It's time for the truth to come out: Winston Churchill was, clearly, not a real person. "Churchill" was dreamed up by adventure-story writers. No doubt there was an actor hired to play the role at various points, but the fact remains that "Churchill" and his adventures just aren't credible.
Consider what we're asked to believe. The Churchill character supposedly
- Was born in a palace;
- Came under fire on his 21st birthday, during the Cuban War of Independence;
- Fought in Afghanistan and Egypt;
- Participated, at age 24, in perhaps the last great cavalry charge in military history;
- Wrote a best-selling book about his adventures;
- Went to South Africa as a war correspondent, was captured, and escaped (the subject of Hero of the Empire);
- Became a Member of Parliament at age 26;
- Switched political parties, and subsequently switched back;
- Was appointed First Lord of the Admiralty at age 30;
- Learned to fly an airplane before World War I;
- Championed the daring and controversial Gallipoli campaign;
- Took the blame when the commanders in the field botched it;
- Took command of an infantry battalion on the Western Front;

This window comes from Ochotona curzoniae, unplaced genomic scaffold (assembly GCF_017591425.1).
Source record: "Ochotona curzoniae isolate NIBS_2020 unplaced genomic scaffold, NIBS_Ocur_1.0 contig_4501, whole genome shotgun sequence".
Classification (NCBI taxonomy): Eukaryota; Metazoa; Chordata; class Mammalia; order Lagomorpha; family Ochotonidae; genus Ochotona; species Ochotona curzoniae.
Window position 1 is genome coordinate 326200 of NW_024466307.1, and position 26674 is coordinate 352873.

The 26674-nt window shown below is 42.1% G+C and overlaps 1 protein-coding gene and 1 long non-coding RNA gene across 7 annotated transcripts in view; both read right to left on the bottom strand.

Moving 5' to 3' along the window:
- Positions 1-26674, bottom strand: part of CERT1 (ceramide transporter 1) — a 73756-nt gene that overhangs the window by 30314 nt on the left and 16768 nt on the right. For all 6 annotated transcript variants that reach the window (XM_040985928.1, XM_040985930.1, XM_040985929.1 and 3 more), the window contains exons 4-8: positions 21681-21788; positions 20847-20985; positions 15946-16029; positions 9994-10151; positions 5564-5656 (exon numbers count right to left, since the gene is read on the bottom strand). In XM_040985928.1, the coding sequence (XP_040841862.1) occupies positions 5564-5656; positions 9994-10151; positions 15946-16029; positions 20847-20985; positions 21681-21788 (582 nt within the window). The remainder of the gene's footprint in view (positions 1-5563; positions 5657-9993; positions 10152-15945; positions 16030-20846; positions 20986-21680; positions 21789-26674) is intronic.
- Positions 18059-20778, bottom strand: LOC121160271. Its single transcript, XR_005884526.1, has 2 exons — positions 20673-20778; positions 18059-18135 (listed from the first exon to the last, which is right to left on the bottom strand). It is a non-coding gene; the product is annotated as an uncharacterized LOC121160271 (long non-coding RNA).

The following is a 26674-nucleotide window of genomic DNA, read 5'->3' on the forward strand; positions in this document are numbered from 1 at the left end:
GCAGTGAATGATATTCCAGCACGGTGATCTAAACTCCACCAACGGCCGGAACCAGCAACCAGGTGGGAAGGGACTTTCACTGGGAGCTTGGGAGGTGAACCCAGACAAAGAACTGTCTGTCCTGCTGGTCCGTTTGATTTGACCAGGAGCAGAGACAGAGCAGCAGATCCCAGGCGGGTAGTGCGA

- Spent six months in trench warfare, coming under shell- and machine-gun fire;
- Helped initiate and pushed vigorously for the development of the tank;
- Became one of the world's greatest speechmakers by overcoming a congenital lisp;
- Led his country to victory when it stood alone and under threat of invasion by a triumphant evil dictator who effectively ruled all of Europe and planned to conquer the world.
Setting that side, I had high expectations for Hero of the Empire. Candace Millard's previous two books (The River of Doubt and Destiny of the Republic) are both terrific. Her biographical niche is to isolate a crucial point in the life and/or death of an important figure, explain why it was important, use it to illuminate the biographee's character, and make the whole thing into an exciting and informative story.
There was even a genuine "Wanted: dead or alive" notice for Churchill, with a reward of £25--Churchill was already politically and symbolically important. His subsequent response was that the reward was too low.
Go read Hero of the Empire. It reads like an adventure novel, with the added bonus that it really happened.